Reading Vreeland’s autobiography is like chasing a butterfly – enchanting, delightful, and sometimes exasperating. The former fashion editor of Harper’s Bazaar and editor in chief of Vogue dances from tale to tale with little organization, amusing readers with endless celebrity encounters, dramatic adventures (involving murder, zebras, and fistfights), and emphatic opinions on matters of style. In D.V., Vreeland is more interested in entertaining than she is with providing deep thought or even actual facts. Her self-proclaimed penchant for exaggeration makes her at times a difficult narrator to trust. However, the embellishments feel less like deceit than they do a devotion to the extravagance and self-inventon with which she approached not only style, but the vision she had of her own life. Musing, “Fashion must be the most intoxicating release from the banality of the world,” D.V. illustrates that self-image in all forms is open to interpretation and creation.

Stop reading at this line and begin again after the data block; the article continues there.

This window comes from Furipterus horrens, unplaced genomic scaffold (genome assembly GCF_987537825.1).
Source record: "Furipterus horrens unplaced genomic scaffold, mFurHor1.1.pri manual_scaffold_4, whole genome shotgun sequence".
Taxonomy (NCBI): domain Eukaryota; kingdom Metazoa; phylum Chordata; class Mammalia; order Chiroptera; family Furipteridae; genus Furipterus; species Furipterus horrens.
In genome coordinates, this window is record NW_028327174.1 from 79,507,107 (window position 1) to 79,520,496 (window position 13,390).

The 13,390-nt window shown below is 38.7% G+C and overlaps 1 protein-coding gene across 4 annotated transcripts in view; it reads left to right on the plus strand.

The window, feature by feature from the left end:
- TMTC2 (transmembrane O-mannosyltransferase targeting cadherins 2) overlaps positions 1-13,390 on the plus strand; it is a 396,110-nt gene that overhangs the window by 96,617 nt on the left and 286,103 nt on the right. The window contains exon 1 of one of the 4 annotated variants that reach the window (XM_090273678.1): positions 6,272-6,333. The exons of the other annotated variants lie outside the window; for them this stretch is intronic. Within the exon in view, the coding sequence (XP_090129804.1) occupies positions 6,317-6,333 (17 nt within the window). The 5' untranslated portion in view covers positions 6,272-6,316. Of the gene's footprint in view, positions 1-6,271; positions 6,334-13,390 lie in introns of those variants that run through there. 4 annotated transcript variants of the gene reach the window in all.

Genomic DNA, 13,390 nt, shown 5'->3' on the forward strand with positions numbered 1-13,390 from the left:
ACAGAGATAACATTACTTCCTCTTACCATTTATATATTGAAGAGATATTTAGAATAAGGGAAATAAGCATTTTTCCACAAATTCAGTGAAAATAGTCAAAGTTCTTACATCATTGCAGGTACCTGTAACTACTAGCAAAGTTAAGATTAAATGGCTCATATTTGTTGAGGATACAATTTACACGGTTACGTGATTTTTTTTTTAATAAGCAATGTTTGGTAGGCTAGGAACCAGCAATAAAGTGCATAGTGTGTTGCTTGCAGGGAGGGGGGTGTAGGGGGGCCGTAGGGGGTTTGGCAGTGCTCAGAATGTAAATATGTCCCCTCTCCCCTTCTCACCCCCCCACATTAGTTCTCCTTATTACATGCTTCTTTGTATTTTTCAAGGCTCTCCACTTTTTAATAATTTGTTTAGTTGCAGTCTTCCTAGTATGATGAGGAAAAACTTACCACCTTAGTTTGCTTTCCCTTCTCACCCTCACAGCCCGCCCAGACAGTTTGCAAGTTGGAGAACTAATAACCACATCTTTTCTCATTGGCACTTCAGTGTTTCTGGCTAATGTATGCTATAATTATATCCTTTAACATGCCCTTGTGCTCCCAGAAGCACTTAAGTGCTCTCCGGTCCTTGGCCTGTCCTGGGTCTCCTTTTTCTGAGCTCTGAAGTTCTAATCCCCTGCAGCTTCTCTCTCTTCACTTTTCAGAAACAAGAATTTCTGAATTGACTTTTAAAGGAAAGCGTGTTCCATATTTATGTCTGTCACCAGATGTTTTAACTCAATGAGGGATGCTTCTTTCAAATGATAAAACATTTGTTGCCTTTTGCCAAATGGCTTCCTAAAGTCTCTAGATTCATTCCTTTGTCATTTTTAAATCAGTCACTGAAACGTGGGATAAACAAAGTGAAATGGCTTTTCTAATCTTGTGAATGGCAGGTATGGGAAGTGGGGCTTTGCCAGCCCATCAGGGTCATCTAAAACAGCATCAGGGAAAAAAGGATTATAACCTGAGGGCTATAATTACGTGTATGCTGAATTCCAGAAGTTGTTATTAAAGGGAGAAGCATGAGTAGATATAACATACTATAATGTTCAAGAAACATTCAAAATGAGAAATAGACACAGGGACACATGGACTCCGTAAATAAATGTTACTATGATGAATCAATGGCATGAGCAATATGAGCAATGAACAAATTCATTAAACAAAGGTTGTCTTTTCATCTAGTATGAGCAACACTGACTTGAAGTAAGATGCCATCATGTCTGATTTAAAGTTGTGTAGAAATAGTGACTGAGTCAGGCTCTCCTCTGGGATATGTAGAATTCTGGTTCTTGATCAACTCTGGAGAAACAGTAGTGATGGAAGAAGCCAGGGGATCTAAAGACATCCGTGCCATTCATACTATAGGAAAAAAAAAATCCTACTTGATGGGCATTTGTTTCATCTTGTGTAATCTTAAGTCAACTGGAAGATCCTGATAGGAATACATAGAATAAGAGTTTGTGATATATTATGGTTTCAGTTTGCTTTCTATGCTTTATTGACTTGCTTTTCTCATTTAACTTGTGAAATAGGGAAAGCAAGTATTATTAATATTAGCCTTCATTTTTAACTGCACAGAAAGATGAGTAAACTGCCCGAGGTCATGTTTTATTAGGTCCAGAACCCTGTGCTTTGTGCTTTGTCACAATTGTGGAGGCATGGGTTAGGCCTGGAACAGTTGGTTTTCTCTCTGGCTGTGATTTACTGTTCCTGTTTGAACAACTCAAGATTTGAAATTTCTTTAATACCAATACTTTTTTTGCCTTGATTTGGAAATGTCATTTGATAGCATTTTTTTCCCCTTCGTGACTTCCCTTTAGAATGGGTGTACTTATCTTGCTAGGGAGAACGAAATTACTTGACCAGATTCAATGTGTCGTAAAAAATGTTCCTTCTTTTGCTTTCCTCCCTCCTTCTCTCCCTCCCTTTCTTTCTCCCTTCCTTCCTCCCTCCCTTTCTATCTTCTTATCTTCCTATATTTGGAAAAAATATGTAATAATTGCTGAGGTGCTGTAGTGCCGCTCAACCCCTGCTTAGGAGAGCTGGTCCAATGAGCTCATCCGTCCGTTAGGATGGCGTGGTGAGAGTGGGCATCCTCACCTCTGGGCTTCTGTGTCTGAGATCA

by Diana Vreeland – Vintage
reviewed by Hailey Siracky (originally published in Worn Fashion Journal Issue 10)
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